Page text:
In This Article Political Ecology

  • Introduction
  • General Overviews
  • Journals
  • Defining Political Ecology
  • Revising Political Ecology
  • Debating Methods and Approaches
  • Establishing the Field
  • Resource Access and Control
  • Discourse Analysis
  • Land-Change Dynamics
  • Resource-Related Violence
  • Continuing the Agrarian Tradition
  • Urban Environments
  • Gender Analysis
  • Water Resources
  • Historical Political Ecology
  • First World Political Ecology
  • Mining and Energy Resource Geographies
  • Marine, Coastal, and Lacustrine Resources

Geography Political Ecology
by
Christian Brannstrom
  • LAST REVIEWED: 06 May 2015
  • LAST MODIFIED: 26 February 2013
  • DOI: 10.1093/obo/9780199874002-0002

Introduction

Political ecology emerged in the 1980s within the field of geography from cultural ecology and development studies traditions. Initially phrased by Piers Blaikie, an expert in rural development and resource governance, as the multiscale analysis of environmental degradation from a political economy perspective, political ecology rejected neo-Malthusian explanations of human impacts on the environment. Instead, the subfield understands environmental change as a result of power relations, which cause highly variable access to resources. Debate exists on whether political ecologists created a theory of human–environment interactions or whether they established a research framework. Moreover, scholars have debated whether political ecology is sufficiently “political” or “ecological.” In the late 1990s and early 2000s, political ecology fragmented into several subareas that have since developed into vigorous research areas. Political ecologists share affinity with several groups of scholars, including anthropologists who self-identify as political ecologists, economic geographers interested in resources and commodities, political geographers interested in environmental politics, and scholars specializing in cultural ecology and environmental justice.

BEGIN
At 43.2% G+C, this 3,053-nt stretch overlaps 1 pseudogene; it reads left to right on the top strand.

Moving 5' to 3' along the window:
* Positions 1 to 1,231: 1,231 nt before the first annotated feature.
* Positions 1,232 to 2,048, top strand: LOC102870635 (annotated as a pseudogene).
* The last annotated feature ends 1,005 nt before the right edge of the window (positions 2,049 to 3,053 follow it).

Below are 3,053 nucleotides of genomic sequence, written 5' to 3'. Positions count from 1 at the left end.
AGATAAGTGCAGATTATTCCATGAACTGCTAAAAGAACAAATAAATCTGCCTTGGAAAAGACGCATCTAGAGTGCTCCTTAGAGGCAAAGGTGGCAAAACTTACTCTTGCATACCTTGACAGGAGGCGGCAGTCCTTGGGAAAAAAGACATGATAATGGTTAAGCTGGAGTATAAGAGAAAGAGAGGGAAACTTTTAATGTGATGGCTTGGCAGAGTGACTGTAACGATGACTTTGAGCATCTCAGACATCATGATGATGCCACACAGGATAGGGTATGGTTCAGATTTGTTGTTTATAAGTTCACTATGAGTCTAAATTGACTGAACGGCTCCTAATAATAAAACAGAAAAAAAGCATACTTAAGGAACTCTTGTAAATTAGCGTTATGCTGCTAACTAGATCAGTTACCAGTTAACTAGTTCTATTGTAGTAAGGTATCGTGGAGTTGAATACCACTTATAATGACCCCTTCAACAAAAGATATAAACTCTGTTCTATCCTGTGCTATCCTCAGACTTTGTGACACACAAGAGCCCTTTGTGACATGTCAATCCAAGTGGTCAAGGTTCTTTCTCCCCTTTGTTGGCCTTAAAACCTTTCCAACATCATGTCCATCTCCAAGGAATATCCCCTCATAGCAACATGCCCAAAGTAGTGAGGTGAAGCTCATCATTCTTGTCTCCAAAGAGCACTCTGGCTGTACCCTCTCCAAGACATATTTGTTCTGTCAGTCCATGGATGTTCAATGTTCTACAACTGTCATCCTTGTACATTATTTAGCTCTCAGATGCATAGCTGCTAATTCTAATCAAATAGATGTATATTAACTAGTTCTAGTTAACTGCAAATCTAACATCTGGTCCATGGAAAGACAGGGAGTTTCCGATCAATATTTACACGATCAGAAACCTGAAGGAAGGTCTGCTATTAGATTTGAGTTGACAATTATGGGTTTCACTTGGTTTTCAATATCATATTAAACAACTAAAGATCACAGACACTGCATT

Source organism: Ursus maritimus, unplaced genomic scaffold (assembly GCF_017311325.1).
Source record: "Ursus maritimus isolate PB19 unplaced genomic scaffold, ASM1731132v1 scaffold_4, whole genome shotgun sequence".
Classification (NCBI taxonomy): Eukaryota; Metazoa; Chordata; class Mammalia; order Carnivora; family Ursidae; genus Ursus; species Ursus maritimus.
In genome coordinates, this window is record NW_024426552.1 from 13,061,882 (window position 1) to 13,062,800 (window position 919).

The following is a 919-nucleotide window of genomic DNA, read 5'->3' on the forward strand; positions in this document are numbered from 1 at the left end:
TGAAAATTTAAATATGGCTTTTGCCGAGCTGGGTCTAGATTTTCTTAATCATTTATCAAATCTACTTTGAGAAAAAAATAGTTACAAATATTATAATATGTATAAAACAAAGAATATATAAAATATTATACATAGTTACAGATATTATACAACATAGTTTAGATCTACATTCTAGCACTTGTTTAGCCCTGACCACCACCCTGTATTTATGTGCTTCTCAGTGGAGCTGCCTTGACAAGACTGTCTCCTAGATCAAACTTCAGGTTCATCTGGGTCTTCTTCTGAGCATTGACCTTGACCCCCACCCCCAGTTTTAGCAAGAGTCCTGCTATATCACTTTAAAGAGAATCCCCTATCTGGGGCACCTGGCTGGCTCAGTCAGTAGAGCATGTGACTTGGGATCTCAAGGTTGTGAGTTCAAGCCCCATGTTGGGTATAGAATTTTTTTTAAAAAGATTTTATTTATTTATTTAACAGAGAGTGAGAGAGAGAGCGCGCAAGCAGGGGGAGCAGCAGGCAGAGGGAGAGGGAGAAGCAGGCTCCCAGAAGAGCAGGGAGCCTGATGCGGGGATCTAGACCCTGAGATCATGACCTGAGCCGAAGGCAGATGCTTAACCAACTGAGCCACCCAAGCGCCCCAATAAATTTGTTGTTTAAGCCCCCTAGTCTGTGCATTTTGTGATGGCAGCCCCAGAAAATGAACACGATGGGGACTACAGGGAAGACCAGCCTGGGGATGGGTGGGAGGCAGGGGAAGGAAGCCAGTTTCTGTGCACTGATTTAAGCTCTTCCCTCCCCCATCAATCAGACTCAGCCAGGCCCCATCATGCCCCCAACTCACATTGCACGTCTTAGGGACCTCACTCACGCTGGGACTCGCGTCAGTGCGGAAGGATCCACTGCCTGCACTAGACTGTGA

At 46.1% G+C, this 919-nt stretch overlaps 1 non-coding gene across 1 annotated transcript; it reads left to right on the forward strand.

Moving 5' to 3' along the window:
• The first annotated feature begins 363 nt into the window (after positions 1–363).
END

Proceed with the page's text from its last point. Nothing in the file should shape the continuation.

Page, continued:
General Overviews

Geographers have published a number of texts introducing political ecology to undergraduate readers and early graduate students. For undergraduate students, Robbins, et al. 2010 is appropriate for courses taught in geography on resources and environment. Especially noteworthy in this textbook is the combination of theoretical and conceptual topics with a case-study approach that applies the theoretical and conceptual to topics such as tuna and French fries. Neumann 2005, a concise introduction to political ecology, is similarly aimed at undergraduates. For graduate students, Robbins 2012 presents an excellent synthesis of the field.

  • Neumann, Roderick P. Making Political Ecology. London: Hodder Arnold, 2005.

    E-mail Citation »

    Concise treatment of political ecology as a new subfield of human geography. Argues for a broad understanding of political ecology and as a philosophical foundation for the critical realist. Outlines the origins of the subfield and argues for a need for historical approaches, for attention to both state and civil society, and for ecological analyses in political ecology.

  • Robbins, Paul. Political Ecology: A Critical Introduction. 2d ed. New York: Wiley-Blackwell, 2012.

    E-mail Citation »

    Textbook aimed at graduate students seeking to understand the origins, theoretical underpinnings, and recent directions of political ecology. Revised edition acknowledges the increasing diversity of approaches taken in political ecology.

  • Robbins, Paul, John Hintz, and Sarah A. Moore. Environment and Society: A Critical Introduction. Chichester, UK: Wiley-Blackwell, 2010.

    E-mail Citation »

    Textbook suited to undergraduates. Concise and insightful discussion of important theoretical concepts and frameworks complemented by their application to a case-study approach targeting a range of commodities and issues.

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